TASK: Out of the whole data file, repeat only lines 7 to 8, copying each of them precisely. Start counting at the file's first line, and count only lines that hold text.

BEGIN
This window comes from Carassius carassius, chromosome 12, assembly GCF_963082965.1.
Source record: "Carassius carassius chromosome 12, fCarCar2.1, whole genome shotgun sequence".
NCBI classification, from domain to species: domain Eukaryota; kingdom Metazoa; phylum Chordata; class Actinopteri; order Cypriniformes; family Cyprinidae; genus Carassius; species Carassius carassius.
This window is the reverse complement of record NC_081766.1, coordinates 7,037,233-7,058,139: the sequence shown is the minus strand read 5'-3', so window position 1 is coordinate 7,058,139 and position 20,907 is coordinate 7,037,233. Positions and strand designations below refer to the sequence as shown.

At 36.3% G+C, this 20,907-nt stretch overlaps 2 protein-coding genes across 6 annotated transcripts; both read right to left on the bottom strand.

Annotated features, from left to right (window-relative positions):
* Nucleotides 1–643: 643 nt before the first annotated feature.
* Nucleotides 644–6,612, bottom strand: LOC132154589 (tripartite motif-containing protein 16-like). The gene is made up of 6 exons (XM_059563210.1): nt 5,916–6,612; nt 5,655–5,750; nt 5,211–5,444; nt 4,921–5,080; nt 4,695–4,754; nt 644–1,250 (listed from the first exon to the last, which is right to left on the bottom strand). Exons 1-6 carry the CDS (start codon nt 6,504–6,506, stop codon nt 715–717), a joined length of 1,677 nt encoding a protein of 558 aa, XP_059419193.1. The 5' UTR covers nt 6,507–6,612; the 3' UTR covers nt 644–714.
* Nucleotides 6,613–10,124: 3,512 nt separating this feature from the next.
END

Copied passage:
* Nucleotides 1–643: 643 nt before the first annotated feature.
* Nucleotides 644–6,612, bottom strand: LOC132154589 (tripartite motif-containing protein 16-like). The gene is made up of 6 exons (XM_059563210.1): nt 5,916–6,612; nt 5,655–5,750; nt 5,211–5,444; nt 4,921–5,080; nt 4,695–4,754; nt 644–1,250 (listed from the first exon to the last, which is right to left on the bottom strand). Exons 1-6 carry the CDS (start codon nt 6,504–6,506, stop codon nt 715–717), a joined length of 1,677 nt encoding a protein of 558 aa, XP_059419193.1. The 5' UTR covers nt 6,507–6,612; the 3' UTR covers nt 644–714.